Cardiac Sudden DeathSudden death is an unexpected natural death of cardiac origin occurring within one hour of the onset of the first symptoms. It is often wrongly confused with a myocardial infarction, but it does not have an ischemic origin and has a genetic origin.
Identifying Sudden Death Syndrome in PatientsSymptoms that indicate that a patient is suitable for a SudD inCode® test: Family history of cardiac deaths at a young age, a patient who faints, an arrhythmia observed with electrocardiographic methods or a recovered cardiac arrest. Some patients can show certain symptoms such as fainting and arrhythmia, but in many cases a cardiac arrest takes place. The SudD inCode® test is designed to find the disease-causing mutations in these individuals and the mutations are then screened in family members to identify asymptomatic individuals who can develop the disease in the future. The right diagnosis saves lives through measures such as the implantation of a defibrillator. The SudD inCode® service analyzes this genetic information together with the patient’s clinical data to enable healthcare professionals to:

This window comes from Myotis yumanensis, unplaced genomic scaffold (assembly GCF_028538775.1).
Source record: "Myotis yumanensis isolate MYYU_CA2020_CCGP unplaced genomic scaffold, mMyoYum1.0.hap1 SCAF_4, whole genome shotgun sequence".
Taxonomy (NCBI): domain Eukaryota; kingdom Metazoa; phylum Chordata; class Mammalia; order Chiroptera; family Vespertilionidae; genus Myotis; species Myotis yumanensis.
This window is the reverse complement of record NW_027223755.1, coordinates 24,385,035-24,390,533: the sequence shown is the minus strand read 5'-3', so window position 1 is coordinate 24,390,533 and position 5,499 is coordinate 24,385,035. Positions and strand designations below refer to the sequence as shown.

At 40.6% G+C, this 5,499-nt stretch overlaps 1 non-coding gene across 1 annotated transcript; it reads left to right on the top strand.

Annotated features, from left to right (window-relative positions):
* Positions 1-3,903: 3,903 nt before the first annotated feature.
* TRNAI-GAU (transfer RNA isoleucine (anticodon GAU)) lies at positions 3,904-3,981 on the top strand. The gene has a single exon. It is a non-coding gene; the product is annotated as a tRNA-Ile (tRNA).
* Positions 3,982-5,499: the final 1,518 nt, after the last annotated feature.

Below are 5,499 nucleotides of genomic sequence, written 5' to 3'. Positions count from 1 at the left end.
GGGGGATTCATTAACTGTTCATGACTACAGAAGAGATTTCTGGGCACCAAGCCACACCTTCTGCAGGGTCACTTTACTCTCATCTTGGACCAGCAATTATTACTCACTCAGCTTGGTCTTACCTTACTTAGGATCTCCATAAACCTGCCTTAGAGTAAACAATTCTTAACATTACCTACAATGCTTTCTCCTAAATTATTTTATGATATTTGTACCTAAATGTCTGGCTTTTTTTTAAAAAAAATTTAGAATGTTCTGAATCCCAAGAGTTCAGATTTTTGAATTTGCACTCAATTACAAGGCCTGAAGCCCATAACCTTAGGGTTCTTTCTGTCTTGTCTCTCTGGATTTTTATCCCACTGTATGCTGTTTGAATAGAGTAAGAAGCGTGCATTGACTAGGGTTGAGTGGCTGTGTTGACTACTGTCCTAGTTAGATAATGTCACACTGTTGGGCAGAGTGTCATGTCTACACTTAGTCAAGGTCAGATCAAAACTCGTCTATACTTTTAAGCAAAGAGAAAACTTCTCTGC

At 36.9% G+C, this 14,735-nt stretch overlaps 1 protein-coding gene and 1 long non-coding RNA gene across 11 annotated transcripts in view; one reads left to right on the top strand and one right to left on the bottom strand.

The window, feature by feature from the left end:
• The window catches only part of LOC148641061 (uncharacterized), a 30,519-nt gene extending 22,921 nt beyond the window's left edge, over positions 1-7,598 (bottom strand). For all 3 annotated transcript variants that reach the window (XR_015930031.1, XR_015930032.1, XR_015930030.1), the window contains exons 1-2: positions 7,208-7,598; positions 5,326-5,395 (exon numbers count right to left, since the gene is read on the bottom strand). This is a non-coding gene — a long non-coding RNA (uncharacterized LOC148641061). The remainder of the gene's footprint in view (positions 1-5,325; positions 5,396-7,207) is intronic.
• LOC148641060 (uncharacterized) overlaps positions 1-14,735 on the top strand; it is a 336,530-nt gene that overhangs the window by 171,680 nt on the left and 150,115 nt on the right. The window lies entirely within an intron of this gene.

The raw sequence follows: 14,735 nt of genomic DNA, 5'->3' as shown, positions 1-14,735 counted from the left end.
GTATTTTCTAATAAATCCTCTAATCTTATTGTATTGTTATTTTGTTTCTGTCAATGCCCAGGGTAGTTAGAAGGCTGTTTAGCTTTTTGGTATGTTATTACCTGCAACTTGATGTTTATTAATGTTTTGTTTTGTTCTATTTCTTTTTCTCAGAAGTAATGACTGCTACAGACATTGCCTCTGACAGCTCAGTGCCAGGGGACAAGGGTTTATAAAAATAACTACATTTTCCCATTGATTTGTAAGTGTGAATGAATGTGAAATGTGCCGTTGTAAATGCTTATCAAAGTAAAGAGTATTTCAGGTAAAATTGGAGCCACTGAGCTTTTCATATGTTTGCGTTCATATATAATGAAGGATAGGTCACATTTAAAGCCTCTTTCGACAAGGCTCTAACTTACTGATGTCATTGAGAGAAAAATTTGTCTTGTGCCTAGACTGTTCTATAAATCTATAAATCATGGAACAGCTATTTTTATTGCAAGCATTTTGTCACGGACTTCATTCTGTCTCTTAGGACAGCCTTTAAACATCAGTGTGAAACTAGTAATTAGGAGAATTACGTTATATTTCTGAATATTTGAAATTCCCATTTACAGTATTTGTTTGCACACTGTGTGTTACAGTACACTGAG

- Identify the causal mutation in the index case and in first-degree relatives.
- Establish clinical diagnosis
- Confirm clinical diagnosis
- Provide recommendations for the optimum management of patients
- Patients who suffer unexplained syncope, idiopathic ventricular fibrillation, heart arrest and/ortorsades de points induced by drugs.
- Cases of sudden death of unknown origin or with doubtful electrocardiographic signs and suspicion of hereditary sudden death.
- Long QT Syndrome (LQTS)
- Brugada Syndrome (BrS)
- Short QT Syndrome (SQTS)
- Sick sinus Syndrome (SSS)
- Unexplained Bradycardia
- Catecholaminergic Polymorphic Ventricular Tachycardia (CPVT)
- Arrhythmia during exercise
- Progressive Conduction Defect
- Arrhythmogenic Right Ventricular Cardiomyopathy (ARVC)
- Hypertrophic Cardiomiopathy (HCM)
- Unexplained cardiac hypertrophy (UCH)
- Dilated Cardiomiopathy (HCM)
- Non Compaction Cardiomiopathy (adult and neonatal)
- Restrictive Cardiomiopathy
- Marfan Syndrome (MS)
- Fabry’s Disease (FD)
- Thoracic aortic aneurysms and aortic dissections (TAAD)
- Glycogen deposit disease (GDD)
- Wolff-Parkinson White Syndrome